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Annie Agnone, Kevin Weidner, and their dogs by the side of the Pacific Coast Highway (Photograph courtesy Annie Agnone)

Books to Inspire the Ultimate American Road Trip

Last May, the two of us set out on the road to work on “America by Night.” Funded in part by a National Geographic Young Explorers grant, the project aimed to explore and document what some Americans do while most others sleep.

At this point, we’ve spent more than 100 days and nights on the road, driving more than 20,000 miles through 36 states.

Before we embarked, we assembled a little library of books about rambles and adventures in America that we hoped would help us prepare for life on the road and get us excited about the prospect of living in our car for months on end.

During our trip, these books traveled with us in a shoebox. We’d flip through them for sections relevant to where we were traveling. Often one of us read aloud while the other drove.

Some books were better than the others. The best of them reminded us to be open and curious and to see wonder in the world even when we were tired, cranky, and homesick–or when the car’s A/C conked out during a Vegas heat wave. They showed us the possibilities of the road, and instilled the sense that we were on a grand adventure–even in the moments when our trip didn’t feel like one.

Here are five of our favorite books on wandering in America to inspire your next journey, big or small:

“Anyone who has fallen under the spell of this country, or any big wild place, knows the temptation. We have all wondered, if only in passing, what it would be like to go further out there, deeper into the wilderness; to cut the ties to civilization and turn trips and expeditions into a permanent state of being.”

Finding happiness in transience, British writer Richard Grant moves to America and spends several years on the road. Armed with a fearless form of immersion journalism, Grant traces the history–and mystique–of wandering in America, blending with it tales of his own journey and those of the fellow nomads–from drug-crazed cowboys on the rodeo circuit to retiree RVers convening in Quartzsite, Arizona–he meets along the way.

“A journey is a person in itself; no two are alike. And all plans, safeguards, policing, and coercion are fruitless. We find after years of struggle that we do not take a trip; a trip takes us.”

To cure the itch of restlessness, Steinbeck takes to the road in 1960 with his poodle, Charley, and his truck camper, Rocinante. The book chronicles his journey around the U.S., one which takes him through cities, small towns, and national parks. Despite the recent controversy regarding its veracity, the book is enduringly powerful, an observant and deeply reflective work that gives us at once a portrait of a changing mid-century America and of the man himself.

3. Blue Highways: A Journey into America, by William Least Heat Moon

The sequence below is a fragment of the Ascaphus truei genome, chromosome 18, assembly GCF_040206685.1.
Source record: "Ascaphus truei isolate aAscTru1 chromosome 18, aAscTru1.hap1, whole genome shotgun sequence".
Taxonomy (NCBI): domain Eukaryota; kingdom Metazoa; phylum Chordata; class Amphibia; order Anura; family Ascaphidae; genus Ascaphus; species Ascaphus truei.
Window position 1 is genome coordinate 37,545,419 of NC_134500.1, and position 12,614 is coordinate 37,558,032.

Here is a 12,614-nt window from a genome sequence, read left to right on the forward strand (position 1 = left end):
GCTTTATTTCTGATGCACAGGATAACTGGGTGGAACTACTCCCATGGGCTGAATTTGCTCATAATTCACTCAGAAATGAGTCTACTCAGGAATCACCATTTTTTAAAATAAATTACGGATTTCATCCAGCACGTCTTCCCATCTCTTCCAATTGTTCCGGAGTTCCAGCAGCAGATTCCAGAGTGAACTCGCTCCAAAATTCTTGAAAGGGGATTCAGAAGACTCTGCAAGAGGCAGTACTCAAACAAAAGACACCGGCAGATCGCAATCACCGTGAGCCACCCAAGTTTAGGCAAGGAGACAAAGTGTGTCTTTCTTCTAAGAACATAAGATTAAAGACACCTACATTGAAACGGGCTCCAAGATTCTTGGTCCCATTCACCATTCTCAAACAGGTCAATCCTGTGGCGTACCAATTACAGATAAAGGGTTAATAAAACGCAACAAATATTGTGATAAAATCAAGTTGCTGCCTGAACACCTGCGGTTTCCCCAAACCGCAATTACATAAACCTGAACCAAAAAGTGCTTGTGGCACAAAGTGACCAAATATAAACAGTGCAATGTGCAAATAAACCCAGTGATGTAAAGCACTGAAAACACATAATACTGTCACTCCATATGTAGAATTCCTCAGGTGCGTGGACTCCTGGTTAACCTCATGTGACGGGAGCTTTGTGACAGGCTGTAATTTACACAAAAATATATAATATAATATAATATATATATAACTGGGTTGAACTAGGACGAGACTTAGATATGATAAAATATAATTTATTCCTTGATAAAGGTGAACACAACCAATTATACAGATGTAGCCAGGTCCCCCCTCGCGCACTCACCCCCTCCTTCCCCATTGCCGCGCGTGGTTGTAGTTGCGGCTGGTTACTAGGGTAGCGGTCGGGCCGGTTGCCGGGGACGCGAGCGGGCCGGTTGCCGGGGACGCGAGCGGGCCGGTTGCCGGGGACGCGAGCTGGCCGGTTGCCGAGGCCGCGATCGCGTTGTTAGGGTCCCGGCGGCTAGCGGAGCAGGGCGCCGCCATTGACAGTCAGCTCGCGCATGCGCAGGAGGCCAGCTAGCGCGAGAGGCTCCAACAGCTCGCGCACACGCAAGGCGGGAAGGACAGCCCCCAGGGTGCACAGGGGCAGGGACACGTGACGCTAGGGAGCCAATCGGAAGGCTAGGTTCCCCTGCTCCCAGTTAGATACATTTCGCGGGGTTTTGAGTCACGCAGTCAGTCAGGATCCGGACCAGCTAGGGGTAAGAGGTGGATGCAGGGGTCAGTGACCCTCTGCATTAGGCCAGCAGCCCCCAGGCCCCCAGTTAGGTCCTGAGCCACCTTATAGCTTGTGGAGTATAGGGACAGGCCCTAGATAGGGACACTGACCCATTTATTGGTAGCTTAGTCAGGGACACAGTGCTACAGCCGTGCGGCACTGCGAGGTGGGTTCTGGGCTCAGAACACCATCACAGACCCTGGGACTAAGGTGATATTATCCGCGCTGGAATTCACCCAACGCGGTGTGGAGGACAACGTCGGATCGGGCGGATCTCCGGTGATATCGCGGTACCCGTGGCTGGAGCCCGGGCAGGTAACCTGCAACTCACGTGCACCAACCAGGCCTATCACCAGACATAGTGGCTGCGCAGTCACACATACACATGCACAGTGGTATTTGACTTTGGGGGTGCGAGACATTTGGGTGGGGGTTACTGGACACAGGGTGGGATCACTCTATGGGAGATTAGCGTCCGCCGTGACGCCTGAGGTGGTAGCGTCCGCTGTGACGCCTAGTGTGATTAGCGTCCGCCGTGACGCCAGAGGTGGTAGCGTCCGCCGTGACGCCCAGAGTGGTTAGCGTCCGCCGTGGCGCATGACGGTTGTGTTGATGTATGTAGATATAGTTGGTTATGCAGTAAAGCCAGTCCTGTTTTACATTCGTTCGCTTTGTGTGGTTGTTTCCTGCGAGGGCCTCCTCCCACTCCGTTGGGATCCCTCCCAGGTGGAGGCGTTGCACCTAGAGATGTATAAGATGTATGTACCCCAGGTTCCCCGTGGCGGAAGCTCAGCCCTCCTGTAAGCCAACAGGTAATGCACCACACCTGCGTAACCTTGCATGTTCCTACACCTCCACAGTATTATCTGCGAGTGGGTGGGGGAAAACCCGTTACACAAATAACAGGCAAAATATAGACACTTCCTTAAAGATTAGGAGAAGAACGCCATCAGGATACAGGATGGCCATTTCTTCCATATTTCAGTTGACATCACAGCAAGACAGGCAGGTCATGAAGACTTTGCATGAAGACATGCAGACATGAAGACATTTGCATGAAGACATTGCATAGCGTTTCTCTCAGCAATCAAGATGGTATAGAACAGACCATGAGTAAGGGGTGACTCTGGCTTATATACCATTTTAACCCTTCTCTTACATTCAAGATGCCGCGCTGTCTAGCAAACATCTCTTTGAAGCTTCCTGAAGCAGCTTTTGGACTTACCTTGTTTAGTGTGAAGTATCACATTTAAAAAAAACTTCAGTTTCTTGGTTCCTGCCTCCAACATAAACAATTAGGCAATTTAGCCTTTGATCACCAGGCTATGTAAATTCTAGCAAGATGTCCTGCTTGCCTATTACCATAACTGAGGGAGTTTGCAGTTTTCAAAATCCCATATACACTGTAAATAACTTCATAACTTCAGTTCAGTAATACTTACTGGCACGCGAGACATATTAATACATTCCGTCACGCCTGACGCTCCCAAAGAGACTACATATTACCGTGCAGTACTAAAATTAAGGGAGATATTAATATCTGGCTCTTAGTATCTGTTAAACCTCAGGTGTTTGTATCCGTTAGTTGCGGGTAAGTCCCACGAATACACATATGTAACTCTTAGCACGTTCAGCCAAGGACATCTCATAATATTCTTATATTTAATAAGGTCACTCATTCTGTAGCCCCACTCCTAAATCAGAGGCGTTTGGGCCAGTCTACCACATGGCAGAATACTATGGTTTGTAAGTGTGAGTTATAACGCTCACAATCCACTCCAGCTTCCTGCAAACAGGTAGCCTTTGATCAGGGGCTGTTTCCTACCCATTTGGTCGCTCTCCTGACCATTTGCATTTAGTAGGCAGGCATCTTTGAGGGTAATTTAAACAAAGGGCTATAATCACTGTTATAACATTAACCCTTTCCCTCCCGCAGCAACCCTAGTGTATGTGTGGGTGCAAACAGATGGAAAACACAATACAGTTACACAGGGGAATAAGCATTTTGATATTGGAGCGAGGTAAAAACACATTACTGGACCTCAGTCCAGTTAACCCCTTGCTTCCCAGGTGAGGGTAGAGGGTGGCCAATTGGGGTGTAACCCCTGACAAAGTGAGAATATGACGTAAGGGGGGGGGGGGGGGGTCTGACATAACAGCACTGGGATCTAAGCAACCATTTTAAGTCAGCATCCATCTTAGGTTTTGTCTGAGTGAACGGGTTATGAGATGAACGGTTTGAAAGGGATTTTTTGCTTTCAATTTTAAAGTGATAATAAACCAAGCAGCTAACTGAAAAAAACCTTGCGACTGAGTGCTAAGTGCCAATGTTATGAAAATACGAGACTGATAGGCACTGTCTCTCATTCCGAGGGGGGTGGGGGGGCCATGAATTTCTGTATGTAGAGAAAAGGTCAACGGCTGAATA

“What you’ve done becomes the judge of what you’re going to do — especially in other people’s minds. When you’re traveling, you are what you are right there and then. People don’t have your past to hold against you. No yesterdays on the road.”

After losing his job and separating from his wife, Heat Moon seeks escape and reconnection in the country. His account of his three-month quest to explore America by way of its back roads is as expansive, meandering, and contemplative as the 13,000-mile route itself. The book details the author’s encounters and observations as he dodges interstates and big cities in search of small-town America. In the end, Heat Moon reminds us of the value of people and places unsung, and produces a portrait of America that is deeply authentic–and surprising.

4. Adventures in the Unknown Interior of America, by Álvar Núñez Cabeza de Vaca

“This land, in short, lacks nothing to be regarded as blest.”

Sent to conquer Florida in 1527, Spanish explorer Cabeza de Vaca is one of four survivors when his ship wrecks off the coast of Texas. This account, written as an official report to the King of Spain and first published in 1542, chronicles Cabeza de Vaca’s experience wandering in America’s borderlands, largely on foot, in the eight years before he was able to reconnect with Spanish colonials. Unsurprisingly, his trials along the way drastically alter his perspective–but it is precisely these changes that make the book so relevant to modern readers.

“It had nothing to do with gear or footwear or the backpacking fads or philosophies of any particular era or even with getting from point A to point B. It had to do with how it felt to be in the wild…It seemed to me that it had always felt like this to be a human in the wild, and as long as the wild existed it would always feel this way.”

Though this journey happens on foot, it still provides inspiration for the wandering soul. In 1995, in the wake of a divorce and her own mother’s death, Strayed, then 26, strikes out alone to hike 1,100 miles of Pacific Crest Trail wilderness, from the Mojave Desert to the Oregon-Washington border. Feeling “loose in the world,” Strayed begins her trek with no backpacking experience, woefully unprepared. The book, which weaves the myriad physical challenges, pitfalls, and accomplishment Strayed encounters on the trail with details of her previous life, is ultimately a paean to the renewal that comes from sloughing off the familiar in search of solitude.

When they’re not documenting what Americans do at night, Nat Geo Young Explorer Annie Agnone is a candidate for an MFA in creative writing and Kevin Weidner works as a writer, editor, and educator in Tuscaloosa, Alabama. 

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